If the European Commission makes the recommendation this Wednesday that Turks be granted visa-free travel in Europe's Schengen area as whispers from well-placed EU sources suggest, then it will do so holding its nose and its breath.
The freedom of speech, the right to a fair trial and revising terrorism legislation to better protect minority rights — these are just some of the criteria demanded by the EU of countries before it lifts visa requirements — even for short-term travel.
It's hard to see how Turkey could be described as meeting those conditions. Ankara increasingly cracks down on its critics in a manner more autocratic than democratic.
In fact, Turkey has not fulfilled quite a number of the criteria required by the EU. But these are desperate times.
The European Commission and most EU governments are under huge public pressure to ease the migrant crisis.
And a deal-breaker for Ankara to take back potentially every migrant now trying to cross over the Aegean to Europe was visa-free travel by the end of June
The EU fears if the visa agreement slides, so will Turkey's commitment to stop migrant crossings.
My sources say the European Commission will therefore keep to the agreed script.
"There is huge motivation on all sides," I was told, "and Turkey has made a tremendous effort now to meet the required standards."
But, they insist, this is no blank cheque. Turkey will get the green light over visas this week — to keep it sweet — but it will also be informed of the outstanding criteria it still needs to meet.
The European Commission will then issue another progress report within the month, they say.
It all sounds very much like the good old EU tradition of kicking the can down the road.
This particular can could hit a brick wall soon, though.
EU member states and the European Parliament are scheduled to vote on Turkey visa liberalisation towards the end of June.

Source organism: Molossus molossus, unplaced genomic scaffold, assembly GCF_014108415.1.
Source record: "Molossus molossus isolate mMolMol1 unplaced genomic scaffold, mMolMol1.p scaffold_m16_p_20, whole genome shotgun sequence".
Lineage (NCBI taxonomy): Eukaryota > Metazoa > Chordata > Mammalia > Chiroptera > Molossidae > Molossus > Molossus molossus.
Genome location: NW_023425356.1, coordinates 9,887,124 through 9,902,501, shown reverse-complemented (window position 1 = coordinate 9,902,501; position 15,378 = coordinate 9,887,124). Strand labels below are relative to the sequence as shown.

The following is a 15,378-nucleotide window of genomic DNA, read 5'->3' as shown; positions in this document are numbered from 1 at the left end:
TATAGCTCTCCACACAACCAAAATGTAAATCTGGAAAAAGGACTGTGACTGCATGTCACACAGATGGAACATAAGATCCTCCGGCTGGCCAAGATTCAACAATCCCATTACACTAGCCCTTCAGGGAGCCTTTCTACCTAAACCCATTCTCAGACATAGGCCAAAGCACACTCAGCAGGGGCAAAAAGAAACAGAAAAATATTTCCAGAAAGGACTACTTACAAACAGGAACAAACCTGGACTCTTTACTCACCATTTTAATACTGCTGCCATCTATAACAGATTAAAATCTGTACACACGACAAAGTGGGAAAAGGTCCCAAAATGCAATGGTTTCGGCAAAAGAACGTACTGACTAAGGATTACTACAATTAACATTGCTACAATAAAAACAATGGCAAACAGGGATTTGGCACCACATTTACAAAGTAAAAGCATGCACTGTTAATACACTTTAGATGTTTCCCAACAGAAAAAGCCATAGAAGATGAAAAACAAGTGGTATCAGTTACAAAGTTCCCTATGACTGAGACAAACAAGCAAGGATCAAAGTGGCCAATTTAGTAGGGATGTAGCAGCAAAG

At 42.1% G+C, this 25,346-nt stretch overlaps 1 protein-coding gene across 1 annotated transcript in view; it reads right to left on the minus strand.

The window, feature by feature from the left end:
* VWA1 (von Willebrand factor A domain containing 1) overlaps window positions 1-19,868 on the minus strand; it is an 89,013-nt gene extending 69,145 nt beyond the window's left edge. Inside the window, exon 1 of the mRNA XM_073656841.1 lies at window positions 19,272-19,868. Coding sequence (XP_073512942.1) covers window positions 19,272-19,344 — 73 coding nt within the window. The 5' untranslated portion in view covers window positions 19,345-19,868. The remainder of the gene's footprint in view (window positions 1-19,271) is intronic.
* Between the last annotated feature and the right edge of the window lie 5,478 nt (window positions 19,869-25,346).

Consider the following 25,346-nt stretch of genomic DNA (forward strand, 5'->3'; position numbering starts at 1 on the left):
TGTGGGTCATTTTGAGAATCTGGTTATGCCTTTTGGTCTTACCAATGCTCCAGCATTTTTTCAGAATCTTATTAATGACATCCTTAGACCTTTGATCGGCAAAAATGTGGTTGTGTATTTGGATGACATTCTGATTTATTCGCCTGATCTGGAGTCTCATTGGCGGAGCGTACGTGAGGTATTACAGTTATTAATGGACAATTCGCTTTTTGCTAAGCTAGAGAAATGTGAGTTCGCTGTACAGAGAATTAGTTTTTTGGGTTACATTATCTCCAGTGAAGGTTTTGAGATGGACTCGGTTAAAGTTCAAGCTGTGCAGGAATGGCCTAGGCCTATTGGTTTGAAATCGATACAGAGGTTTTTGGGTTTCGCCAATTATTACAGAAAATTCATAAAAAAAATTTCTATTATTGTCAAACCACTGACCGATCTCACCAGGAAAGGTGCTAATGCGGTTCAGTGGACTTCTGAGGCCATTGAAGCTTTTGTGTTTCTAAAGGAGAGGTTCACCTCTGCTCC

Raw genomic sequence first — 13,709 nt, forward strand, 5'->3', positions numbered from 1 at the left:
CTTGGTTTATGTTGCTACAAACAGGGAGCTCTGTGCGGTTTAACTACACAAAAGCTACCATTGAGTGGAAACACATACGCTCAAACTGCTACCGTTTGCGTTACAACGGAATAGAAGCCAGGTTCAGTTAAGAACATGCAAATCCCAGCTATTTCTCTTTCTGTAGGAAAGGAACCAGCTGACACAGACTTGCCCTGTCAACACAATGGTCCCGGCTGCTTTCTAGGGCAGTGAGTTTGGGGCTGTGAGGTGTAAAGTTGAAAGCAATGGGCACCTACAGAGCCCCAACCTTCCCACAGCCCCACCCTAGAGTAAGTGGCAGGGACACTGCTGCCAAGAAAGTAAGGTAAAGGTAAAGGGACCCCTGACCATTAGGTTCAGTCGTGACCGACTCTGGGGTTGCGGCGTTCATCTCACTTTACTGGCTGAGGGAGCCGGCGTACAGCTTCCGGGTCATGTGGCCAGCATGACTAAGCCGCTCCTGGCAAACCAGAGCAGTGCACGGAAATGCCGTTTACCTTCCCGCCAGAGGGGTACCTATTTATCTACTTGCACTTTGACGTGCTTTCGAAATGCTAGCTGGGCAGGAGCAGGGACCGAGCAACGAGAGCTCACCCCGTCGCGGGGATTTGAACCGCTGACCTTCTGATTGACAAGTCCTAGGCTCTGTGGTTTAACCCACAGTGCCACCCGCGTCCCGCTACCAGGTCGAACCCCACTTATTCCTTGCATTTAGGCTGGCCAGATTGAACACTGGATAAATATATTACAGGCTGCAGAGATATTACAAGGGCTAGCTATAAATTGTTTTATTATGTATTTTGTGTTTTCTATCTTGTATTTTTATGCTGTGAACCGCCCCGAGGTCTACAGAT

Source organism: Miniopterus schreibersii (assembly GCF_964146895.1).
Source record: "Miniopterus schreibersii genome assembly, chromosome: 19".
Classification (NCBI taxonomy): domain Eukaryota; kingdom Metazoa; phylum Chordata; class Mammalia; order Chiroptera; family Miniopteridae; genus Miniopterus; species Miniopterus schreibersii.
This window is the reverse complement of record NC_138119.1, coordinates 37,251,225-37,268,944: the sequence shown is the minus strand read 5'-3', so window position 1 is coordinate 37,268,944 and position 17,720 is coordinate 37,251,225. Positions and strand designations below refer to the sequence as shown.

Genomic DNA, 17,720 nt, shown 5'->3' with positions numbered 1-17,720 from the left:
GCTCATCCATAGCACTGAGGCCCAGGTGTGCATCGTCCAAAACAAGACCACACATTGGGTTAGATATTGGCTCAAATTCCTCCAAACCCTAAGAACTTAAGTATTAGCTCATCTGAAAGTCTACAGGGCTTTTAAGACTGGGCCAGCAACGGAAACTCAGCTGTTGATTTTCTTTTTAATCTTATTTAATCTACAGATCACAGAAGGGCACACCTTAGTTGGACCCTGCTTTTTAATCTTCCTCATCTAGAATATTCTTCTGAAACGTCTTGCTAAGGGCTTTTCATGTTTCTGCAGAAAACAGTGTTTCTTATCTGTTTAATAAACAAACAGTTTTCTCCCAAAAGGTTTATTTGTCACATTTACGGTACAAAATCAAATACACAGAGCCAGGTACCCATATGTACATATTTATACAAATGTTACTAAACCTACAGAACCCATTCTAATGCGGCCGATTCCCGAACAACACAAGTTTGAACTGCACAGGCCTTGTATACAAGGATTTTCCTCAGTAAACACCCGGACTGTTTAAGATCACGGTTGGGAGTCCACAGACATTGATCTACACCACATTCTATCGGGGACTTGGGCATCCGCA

They can block it.
A senior source at the European Parliament told me on Monday that MEPs hugely resented Turkey "squeezing concessions out of Europe now that it's the most popular guy in town, because of the migrant issue".
Many MEPs also worry about the EU potentially closing its eyes to Turkey's human rights record in haste to stop the flow of migrants.
"If the vote was tomorrow, parliament would say 'No'," my source told me.
Many EU leaders also oppose lifting visa restrictions for 75 million Turks.
They fear their voters would punish them for it.
Right-wing populist forces are gaining strength across Europe on the back of the migrant crisis.
A worry in Germany, for example, is that Turkish nationals being granted three months visa-free travel to Europe could result in Turkish Kurds claiming asylum in their thousands.
Germany is already home to a sizeable Kurdish (and Turkish) community.
Mainstream politicians fear the Alternative fuer Deutschland (Alternative for Germany) party would make huge gains off the back of a Turkish visa deal.
The right-wing populists re-launched themselves this weekend on an platform of protest against Islam in Germany .